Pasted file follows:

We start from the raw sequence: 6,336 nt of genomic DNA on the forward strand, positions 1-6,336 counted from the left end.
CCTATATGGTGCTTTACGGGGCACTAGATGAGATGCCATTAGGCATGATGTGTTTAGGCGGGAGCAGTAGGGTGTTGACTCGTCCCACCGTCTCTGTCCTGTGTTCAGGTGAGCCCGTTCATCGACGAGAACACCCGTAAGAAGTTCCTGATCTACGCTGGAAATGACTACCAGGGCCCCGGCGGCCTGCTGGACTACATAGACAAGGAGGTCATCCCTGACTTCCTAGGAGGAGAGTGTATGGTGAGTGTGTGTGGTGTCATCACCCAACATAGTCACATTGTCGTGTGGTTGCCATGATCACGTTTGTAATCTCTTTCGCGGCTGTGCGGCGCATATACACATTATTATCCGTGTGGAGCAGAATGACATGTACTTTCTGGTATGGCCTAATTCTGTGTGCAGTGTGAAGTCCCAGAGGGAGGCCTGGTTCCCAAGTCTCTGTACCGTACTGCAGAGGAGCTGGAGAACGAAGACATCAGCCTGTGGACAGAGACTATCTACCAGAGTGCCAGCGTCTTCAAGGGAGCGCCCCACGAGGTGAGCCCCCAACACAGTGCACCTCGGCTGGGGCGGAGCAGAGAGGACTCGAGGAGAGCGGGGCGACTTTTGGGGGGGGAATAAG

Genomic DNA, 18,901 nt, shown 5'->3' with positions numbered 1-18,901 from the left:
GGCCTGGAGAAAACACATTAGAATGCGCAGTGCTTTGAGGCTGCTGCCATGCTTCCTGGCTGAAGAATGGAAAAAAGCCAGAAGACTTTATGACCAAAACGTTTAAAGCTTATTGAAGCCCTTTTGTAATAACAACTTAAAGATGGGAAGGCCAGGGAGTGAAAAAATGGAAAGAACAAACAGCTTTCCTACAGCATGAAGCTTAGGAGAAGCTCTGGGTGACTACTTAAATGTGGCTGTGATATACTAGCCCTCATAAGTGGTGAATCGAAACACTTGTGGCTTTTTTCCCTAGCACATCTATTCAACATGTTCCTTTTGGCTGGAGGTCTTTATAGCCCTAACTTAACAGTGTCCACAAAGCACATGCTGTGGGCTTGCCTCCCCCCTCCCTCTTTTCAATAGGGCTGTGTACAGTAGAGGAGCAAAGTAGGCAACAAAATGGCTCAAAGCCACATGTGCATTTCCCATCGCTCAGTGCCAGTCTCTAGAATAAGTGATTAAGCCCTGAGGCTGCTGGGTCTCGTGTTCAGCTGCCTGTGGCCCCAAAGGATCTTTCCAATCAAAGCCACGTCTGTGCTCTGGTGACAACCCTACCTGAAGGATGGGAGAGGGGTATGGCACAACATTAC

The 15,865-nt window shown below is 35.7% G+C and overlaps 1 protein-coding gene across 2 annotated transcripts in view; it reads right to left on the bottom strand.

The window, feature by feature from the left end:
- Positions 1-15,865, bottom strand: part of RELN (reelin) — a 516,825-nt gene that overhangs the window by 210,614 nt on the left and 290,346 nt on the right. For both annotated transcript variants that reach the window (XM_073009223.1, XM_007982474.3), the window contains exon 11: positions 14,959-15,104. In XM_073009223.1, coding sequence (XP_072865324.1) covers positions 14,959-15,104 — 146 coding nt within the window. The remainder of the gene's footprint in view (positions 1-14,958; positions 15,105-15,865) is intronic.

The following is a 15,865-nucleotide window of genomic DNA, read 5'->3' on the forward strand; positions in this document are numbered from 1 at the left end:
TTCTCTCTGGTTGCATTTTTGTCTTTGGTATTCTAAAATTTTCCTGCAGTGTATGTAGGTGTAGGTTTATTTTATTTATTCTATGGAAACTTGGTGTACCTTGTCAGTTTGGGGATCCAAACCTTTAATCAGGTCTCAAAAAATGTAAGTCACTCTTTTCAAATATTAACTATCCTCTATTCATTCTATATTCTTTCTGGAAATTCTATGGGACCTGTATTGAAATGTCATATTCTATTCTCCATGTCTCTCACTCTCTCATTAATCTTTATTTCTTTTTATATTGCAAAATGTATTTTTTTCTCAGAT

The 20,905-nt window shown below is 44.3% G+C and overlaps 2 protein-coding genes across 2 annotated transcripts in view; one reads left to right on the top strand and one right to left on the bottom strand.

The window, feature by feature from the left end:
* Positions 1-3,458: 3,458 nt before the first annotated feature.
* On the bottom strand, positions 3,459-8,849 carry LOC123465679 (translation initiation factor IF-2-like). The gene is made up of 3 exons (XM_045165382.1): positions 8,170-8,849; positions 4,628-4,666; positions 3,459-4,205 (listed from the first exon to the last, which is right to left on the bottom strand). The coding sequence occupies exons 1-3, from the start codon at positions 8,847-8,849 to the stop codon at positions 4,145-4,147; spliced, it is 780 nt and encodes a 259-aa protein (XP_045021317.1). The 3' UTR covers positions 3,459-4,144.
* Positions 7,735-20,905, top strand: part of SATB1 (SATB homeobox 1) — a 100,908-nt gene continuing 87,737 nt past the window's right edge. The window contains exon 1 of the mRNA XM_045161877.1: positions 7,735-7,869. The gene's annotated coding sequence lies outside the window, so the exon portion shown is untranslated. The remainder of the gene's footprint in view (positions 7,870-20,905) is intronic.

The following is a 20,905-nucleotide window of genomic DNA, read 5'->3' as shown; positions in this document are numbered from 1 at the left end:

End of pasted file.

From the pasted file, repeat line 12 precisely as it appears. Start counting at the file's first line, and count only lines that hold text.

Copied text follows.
* Positions 1-3,458: 3,458 nt before the first annotated feature.